As CPS prepares to close a record number of schools, the fate of students and communities is in question.
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For the record: Closed schools, more students for turnarounds
When Chicago Public Schools officials talked about closing Price Elementary School in Bronzeville and Guggenheim in Englewood, they stressed that students would transfer to better schools.
What they didn’t talk much about publicly was where future students living in the Price and Guggenheim attendance boundaries would go. In fact, most will be assigned to schools that are currently no better than Price and Guggenheim, but are slated to be turned around next year. In turnarounds, the district fires the current staff, including the principal, hires a new staff, and provides them with more resources.
New students in Price’s territory will go to Fuller and Woodson South; those from the Guggenheim area will go Stagg. The turnaround process at Stagg and Fuller will be handled by the Academy for Urban School Leadership, a not-for-profit educational management organization, and the turnaround process at Woodson South will be managed by the CPS Office of School Improvement.
CPS spokeswoman Marielle Sainvilus says CPS officials explained the change in attendance boundaries to parents and community members in letters and in person.
Margo Murray, a special education teacher at Price, said parents realized the distinction, but were confused. “That is the whole ball of wax,” she said. “They have lower test scores than us. It doesn’t make any sense.”
CPS officials said that with the track record of turnarounds, the new students can expect a better experience. Turnarounds, they said, have been proven to raise expectations for children and improve a school’s climate and culture, as well as increase test scores.
“The students will be walking into a dramatically better school than Guggenheim or Price,” Sainvilus said. She said Guggenheim was the worst school in the city last year so virtually anywhere else would be better. (Fuller’s composite ISAT score was worse than Guggenheim’s.)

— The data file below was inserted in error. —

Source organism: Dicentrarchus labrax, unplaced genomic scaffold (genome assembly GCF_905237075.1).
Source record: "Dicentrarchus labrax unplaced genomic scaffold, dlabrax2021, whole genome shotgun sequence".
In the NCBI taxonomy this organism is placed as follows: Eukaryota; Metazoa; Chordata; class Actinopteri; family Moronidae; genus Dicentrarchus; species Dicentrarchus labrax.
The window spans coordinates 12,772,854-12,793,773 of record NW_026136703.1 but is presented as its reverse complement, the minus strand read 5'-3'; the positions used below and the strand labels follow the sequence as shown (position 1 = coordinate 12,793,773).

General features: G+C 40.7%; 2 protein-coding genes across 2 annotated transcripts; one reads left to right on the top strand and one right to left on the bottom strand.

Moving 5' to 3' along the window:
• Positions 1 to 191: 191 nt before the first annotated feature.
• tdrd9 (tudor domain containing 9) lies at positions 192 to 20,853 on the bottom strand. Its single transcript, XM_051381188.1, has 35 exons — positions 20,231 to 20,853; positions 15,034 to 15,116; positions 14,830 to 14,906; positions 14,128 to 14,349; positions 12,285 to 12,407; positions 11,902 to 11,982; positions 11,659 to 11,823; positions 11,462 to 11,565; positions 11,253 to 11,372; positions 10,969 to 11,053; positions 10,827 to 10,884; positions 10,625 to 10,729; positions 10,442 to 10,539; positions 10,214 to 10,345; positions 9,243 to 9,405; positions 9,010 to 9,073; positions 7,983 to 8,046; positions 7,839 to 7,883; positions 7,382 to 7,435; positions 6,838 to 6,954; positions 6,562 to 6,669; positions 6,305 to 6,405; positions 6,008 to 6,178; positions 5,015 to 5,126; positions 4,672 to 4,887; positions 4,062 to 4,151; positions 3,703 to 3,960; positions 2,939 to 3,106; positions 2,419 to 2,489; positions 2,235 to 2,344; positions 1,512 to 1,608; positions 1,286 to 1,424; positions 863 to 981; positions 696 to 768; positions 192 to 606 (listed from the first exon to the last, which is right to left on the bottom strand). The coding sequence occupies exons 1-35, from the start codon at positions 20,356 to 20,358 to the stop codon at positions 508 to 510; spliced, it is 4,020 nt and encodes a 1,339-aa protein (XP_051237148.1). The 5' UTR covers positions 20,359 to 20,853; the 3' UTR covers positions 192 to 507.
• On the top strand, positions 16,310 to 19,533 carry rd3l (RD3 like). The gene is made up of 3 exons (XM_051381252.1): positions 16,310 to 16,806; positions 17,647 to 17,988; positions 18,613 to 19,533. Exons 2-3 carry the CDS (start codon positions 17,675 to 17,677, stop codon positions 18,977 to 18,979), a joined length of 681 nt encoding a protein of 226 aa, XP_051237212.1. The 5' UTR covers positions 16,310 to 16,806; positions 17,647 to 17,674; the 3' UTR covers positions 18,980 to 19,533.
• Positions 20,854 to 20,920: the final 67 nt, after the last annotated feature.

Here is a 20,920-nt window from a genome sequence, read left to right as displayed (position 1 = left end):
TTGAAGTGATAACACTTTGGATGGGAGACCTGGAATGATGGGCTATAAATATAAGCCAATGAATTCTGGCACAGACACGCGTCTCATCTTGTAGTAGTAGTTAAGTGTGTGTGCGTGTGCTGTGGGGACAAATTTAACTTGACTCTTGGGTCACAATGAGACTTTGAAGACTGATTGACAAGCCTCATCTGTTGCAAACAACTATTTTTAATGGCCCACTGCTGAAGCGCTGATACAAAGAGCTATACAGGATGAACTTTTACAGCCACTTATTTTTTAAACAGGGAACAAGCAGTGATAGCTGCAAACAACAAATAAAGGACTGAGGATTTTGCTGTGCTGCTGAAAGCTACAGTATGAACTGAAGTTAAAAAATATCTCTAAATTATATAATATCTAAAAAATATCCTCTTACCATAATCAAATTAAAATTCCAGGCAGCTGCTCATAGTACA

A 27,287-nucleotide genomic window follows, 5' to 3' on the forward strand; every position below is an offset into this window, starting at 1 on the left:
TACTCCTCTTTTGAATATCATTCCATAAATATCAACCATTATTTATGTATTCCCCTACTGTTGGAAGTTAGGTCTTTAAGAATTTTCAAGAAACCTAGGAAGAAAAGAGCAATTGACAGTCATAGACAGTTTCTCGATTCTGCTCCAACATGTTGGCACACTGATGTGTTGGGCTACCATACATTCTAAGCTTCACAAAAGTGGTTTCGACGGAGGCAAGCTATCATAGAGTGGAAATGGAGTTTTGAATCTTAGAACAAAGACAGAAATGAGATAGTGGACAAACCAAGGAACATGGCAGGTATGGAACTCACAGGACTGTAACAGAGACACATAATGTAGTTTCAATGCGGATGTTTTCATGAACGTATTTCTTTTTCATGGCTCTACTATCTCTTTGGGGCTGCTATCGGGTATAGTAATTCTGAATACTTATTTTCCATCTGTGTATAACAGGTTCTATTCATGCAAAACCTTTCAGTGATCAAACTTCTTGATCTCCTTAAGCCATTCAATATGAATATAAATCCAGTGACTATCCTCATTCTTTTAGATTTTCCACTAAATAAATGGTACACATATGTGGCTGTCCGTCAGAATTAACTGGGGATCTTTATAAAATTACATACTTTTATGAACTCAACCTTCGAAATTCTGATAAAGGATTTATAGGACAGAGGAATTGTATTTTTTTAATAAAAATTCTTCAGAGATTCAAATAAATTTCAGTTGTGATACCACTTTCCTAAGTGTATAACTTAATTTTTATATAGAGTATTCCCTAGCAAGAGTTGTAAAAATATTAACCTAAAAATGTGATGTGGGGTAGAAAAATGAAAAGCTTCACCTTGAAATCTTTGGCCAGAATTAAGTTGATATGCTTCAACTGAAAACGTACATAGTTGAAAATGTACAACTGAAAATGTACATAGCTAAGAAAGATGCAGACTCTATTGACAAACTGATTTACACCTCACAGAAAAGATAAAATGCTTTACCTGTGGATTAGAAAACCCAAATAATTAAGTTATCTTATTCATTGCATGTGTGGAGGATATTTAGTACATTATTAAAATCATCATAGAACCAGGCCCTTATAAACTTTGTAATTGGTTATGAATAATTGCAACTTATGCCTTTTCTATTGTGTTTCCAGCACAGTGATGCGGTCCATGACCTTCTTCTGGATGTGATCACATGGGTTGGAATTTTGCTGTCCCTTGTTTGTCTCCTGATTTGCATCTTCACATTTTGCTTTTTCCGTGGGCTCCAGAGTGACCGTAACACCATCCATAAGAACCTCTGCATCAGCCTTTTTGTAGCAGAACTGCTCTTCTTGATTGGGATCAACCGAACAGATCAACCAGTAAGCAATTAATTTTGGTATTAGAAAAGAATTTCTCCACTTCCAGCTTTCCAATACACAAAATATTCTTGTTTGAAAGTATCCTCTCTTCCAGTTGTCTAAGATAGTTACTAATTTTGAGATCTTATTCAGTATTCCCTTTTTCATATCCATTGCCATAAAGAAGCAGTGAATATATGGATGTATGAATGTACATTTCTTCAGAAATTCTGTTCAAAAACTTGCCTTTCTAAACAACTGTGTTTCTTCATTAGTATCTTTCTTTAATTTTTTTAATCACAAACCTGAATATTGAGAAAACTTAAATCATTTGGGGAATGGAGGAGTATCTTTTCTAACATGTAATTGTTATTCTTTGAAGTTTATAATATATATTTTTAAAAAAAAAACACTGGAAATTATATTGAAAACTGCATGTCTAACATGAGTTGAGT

CPS officials point to overall trends, but their data show that the narrative of each turnaround school is different. Several saw a decrease in test scores during the first year, and then rebounded in subsequent years. Many saw increases in composite test scores that were driven mostly by math, but minimal gains in reading.
Sherman, the turnaround school run by the Academy for Urban School Leadership since 2006, still has only half its students reading at grade level. Meanwhile, Fulton, a turnaround run by the Office of School Improvement since 2008, has only 43 percent of students reading at grade level—10 percent less than at Price.
The assignment of future students in the Price and Guggenheim attendance areas is part of a trend. Increasingly, students from closed schools are being funneled to turnarounds, most of which are being run by AUSL.
Students from Dyett, a phase-out, will be assigned to Phillips, a school in its second year of being turned around by AUSL. Students from Lathop, another closing school, will be rerouted to Johnson Elementary, a 2009 turnaround run by AUSL.
More such reassignments can be expected. CPS leadership has been clear that in a district with 251 schools on probation and 310 schools underutilized, more closings are on the way.
The problem, according to Chief Portfolio Officer Oliver Sicat, is that there aren’t enough better-performing options. “Turnaround schools create high-performing options,” he told board members in December.